Yellow Wife by Sadeqa Johnson
Guess what, fam! I didn’t actually buy this book! I got Yellow Wife from one of our book club’s book exchanges. We all bring in a wrapped booth with some details about the book (like a blind date with a book), and then it’s White Elephant/Yankee Swap rules. I actually think this one came to be mine after I somehow ended up with the book I brought at the end of the night. There was an extra, so I passed mine on and got to come home with this gem.
In the tradition of Wench and Twelve Years a Slave, this harrowing story follows an enslaved woman forced to barter love and freedom while living in the most infamous slave jail in Virginia.
Born on a plantation in Charles City, Virginia, Pheby Brown was promised her freedom on her eighteenth birthday. But when her birthday finally comes around, instead of the idyllic life she was hoping for with her true love, she finds herself thrust into the bowels of slavery at the infamous Devil’s Half-Acre, a jail where slaves are broken, tortured, and sold every day. Forced to become the mistress of the brutal man who owns the jail, Pheby faces the ultimate sacrifice to protect her heart in this powerful, thrilling story of one slave’s fight for freedom.
Historical fiction feels indulgent to me. It’s one of those genres that I really enjoy, but I have to be in the right mood for it. Not only do I have to be in the right mood, but I also know that it’s probably going to wreck me emotionally somehow.
Yellow Wife was an unexpected book for me. Generally, when I read historical fiction, it’s either HELLA old (like…mythology old) or more like World War I/II old. I read Yellow Wife to fulfill the “Industrial Revolution” time period for book club, so 1750s-1900s or so.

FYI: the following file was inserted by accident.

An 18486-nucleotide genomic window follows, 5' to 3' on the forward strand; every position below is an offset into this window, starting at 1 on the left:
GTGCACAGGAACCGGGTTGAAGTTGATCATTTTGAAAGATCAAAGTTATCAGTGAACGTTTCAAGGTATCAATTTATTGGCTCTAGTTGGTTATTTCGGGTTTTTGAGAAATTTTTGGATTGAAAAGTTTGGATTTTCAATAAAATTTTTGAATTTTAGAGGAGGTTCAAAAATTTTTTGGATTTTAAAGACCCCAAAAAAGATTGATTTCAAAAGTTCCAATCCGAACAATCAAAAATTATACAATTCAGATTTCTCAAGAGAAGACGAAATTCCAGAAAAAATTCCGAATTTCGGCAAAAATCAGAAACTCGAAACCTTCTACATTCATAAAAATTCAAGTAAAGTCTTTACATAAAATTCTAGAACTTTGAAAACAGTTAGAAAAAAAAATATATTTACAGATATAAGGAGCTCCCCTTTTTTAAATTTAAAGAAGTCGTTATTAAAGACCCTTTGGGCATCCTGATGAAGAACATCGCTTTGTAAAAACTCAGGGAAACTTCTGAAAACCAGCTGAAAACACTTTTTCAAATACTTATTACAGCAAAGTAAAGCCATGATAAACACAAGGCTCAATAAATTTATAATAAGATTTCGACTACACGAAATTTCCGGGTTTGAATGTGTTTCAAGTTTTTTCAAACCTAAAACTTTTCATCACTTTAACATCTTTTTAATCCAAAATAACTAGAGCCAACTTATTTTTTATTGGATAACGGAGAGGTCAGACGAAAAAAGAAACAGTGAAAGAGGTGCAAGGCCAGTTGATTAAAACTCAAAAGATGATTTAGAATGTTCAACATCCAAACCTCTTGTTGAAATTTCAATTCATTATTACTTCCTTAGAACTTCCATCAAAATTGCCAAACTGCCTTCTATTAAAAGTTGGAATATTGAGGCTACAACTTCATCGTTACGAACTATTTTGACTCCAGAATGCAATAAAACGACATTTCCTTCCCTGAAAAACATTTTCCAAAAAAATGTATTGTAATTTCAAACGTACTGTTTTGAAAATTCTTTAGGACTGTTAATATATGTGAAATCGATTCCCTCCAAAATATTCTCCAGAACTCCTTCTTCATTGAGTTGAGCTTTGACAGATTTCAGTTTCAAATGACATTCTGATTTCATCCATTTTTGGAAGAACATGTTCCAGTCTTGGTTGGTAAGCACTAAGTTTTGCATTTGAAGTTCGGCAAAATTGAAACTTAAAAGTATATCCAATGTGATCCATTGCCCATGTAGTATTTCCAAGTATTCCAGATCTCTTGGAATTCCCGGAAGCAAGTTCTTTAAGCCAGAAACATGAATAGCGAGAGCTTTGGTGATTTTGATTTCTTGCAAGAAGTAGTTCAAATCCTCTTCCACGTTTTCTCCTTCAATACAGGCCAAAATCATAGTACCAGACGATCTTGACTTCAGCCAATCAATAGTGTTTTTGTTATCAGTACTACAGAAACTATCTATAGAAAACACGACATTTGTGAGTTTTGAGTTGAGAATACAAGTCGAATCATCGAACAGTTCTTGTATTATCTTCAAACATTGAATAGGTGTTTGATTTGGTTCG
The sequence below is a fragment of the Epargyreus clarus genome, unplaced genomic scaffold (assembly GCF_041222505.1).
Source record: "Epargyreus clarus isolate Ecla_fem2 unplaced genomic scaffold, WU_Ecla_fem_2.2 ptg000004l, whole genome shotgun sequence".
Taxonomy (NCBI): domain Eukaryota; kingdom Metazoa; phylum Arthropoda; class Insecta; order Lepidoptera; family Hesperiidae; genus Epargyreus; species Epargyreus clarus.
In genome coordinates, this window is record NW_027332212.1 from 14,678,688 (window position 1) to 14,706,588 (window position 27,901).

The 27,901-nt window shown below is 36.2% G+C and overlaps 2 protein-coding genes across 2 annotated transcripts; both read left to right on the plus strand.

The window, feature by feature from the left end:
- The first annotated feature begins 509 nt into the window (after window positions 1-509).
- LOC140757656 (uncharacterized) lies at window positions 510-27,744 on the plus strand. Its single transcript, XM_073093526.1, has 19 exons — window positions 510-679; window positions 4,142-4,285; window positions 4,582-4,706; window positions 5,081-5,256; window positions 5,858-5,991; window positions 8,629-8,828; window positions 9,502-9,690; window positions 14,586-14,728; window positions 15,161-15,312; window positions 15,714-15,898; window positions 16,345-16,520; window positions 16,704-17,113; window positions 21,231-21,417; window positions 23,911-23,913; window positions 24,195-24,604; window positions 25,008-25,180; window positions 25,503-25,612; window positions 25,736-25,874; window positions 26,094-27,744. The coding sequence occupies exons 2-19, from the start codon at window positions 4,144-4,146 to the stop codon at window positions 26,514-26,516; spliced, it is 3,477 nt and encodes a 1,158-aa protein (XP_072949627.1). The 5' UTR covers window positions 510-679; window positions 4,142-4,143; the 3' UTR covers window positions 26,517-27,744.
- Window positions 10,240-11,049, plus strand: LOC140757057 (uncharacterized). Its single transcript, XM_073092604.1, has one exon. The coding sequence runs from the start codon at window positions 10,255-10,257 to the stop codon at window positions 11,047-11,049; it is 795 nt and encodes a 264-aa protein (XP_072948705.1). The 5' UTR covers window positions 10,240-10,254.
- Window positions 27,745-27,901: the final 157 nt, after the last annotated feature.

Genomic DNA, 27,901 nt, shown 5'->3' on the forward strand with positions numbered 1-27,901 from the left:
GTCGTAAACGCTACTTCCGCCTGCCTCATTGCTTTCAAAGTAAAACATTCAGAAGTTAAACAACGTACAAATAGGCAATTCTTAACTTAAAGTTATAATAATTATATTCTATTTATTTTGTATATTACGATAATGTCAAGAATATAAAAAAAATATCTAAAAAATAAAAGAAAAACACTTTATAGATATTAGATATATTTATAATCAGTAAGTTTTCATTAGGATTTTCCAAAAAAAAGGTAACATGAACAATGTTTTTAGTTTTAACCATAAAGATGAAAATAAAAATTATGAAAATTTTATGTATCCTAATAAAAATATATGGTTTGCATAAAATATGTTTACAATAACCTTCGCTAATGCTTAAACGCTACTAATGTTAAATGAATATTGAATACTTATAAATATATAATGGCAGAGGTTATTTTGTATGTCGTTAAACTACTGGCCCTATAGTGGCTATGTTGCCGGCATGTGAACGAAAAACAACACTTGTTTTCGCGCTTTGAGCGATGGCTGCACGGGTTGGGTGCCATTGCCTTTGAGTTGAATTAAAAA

I’ve read a few books that take place over the time of the slave trade before, but never one like this. If I recall correctly, most of what I’ve read have been stories either from a male perspective or from the perspective of someone escaping slavery. I think this is the first one I’ve read from the perspective of a stuck woman.
Not only is Pheby sold and enslaved, but she is with an abusive man! If you know the “grimacing face” emoji . . . that is what I felt like for the majority of Yellow Wife. (I will also fight anyone who says that emoji is meant to convey any sort of positive emotion. Look up the definition of “grimace” if you don’t believe me.)
Honestly, this book made me uncomfortable, and I’m glad that it did. It’s a time period that I tend to avoid because it was so awful, but that’s not okay. We do need to recognize the atrocities in our history so that we can do better in the future.
Yellow Wife was beautiful and heartbreaking, and I would absolutely recommend reading it if you can get your hands on it. I even loaned it out to a friend at book club who was excited to read it after I talked about it!
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